The only thing that Tommy Emmanuel loves more than playing guitar is playing guitar for someone else; he is a very generous performer and his two-hour performance is an evening with a guitar god.
Emmanuel chats occasionally but his style is to launch into a number without introduction and then move into the next one. His Adelaide show begins with a rendition of “Countrywide”, his head and feet moving in time, his shoulders dancing.
For the next two hours we are treated to bluegrass, blues, folk, rock, classical and boogie guitar, as he moves effortlessly between the styles. Emmanuel is a one-man band and he demonstrates at one stage how he can play bass, rhythm, lead, drums and percussion on one instrument; it often sounds as though there is a full band on stage.
He is a charming and funny, erudite and poignant performer, especially when playing an exceptional version of “Somewhere Over the Rainbow” as a tribute to his brother Phil, who passed away earlier this year, and then “Sail On”, the song Tommy wrote for him. The melodies are ethereal and universally appealing, and the sense of peace and calm within the room is sublime.
Among the numerous highlights was a Beatles medley in which familiar riffs and rhythms were given the Emmanuel treatment but still entirely recognisable: it was one genius saluting a band of geniuses. There were also songs from his new album, including “Fuel”, which was written on a train in Europe and has an X-Files, sci-fi feel.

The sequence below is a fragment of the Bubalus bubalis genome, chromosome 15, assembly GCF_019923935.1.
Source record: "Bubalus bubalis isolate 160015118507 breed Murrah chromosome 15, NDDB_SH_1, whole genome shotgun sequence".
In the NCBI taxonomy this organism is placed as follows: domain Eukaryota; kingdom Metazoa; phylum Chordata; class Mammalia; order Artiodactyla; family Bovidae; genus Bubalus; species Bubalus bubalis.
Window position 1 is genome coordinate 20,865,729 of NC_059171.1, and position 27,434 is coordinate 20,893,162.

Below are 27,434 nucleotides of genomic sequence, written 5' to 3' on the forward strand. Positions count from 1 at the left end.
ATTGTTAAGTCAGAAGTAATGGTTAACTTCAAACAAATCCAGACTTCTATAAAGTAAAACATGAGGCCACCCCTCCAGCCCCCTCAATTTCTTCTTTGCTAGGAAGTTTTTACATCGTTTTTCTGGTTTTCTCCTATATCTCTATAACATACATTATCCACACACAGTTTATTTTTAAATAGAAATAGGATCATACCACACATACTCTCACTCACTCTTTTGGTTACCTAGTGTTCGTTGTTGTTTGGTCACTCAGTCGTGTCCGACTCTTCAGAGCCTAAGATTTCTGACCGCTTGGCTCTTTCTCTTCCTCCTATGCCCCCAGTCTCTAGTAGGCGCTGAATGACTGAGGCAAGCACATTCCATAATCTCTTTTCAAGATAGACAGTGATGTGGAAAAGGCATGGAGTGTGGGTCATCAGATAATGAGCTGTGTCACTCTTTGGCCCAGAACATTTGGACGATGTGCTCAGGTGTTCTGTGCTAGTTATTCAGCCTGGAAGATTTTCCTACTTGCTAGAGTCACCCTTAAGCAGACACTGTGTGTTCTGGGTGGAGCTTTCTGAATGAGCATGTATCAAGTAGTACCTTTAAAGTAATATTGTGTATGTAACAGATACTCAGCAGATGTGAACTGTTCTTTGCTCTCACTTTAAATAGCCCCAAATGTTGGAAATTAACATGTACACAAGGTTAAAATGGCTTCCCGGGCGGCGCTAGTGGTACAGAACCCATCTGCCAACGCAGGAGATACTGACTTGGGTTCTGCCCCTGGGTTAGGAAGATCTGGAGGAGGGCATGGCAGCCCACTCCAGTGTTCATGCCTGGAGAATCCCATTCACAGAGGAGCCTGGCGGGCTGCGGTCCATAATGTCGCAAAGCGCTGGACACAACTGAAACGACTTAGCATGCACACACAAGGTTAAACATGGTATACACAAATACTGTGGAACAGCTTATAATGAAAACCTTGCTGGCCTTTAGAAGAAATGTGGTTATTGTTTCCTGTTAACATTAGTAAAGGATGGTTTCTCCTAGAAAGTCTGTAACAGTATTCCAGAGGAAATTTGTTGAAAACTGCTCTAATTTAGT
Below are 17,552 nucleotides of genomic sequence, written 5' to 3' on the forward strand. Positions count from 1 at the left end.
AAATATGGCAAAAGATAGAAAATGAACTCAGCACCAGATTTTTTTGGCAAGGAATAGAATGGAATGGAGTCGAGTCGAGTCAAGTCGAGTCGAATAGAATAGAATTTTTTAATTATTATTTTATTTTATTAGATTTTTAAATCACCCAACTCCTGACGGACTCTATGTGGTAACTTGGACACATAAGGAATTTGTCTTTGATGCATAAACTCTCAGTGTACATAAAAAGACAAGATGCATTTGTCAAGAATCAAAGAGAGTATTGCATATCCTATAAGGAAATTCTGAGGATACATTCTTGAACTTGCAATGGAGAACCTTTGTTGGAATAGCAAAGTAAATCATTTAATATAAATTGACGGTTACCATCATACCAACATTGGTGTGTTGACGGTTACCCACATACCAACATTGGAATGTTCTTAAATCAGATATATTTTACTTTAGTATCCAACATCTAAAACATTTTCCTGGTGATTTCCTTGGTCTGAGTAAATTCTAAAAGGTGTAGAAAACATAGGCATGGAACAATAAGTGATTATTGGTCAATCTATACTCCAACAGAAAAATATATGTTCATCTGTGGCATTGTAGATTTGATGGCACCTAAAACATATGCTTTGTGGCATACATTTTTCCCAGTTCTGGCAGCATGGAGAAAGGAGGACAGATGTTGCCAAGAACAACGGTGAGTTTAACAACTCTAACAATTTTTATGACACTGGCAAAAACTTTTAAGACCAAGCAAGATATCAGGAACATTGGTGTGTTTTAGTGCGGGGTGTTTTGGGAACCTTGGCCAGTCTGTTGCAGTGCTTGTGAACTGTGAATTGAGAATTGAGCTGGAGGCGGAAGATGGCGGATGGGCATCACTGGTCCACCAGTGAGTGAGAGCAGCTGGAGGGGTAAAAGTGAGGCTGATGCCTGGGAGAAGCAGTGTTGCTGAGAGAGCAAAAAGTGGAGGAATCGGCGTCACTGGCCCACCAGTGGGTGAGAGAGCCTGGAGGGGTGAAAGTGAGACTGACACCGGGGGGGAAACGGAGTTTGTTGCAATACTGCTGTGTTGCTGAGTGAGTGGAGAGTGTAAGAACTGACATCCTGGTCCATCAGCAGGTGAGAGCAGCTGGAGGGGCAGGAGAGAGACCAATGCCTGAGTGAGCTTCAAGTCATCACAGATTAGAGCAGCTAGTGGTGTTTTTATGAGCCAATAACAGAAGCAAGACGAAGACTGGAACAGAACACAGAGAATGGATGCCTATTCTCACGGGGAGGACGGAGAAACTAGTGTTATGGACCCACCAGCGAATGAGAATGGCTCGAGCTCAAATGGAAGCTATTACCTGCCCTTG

For the one-night-only festival show, Tommy Emmanuel had two guests – Richard Smith and Pedro Javier Gonzalez – and when they played in duets it was evident the men had immense respect for each other’s musical ability.
Gonzalez and Emmanuel’s performance of Mark Knopfler’s “Sultans of Swing” rocked the Festival Theatre, and the audience loved the take on George Harrison’s “While My Guitar Gently Weeps”.
Emmanuel’s fingers fly up and down the frets at an incredible pace, he picks the most delicate and gentle tunes, he strums the most incredible rhythms and he occasionally plays the guitar as if it were a percussion instrument.
Tommy Emmanuel and Friends was an exceptional evening of brilliant guitar playing. Standing ovations led to a beautiful encore of gentle tunes that left the audience uplifted and totally satisfied.
The Adelaide Guitar Festival continues until Sunday. Pedro Javier González is performing again tonight at the Space Theatre with Brazilian guitar player Chrystian Dozza, while Richard Smith will be joined by Tony McManus for a concert in the Dunstan Playhouse.
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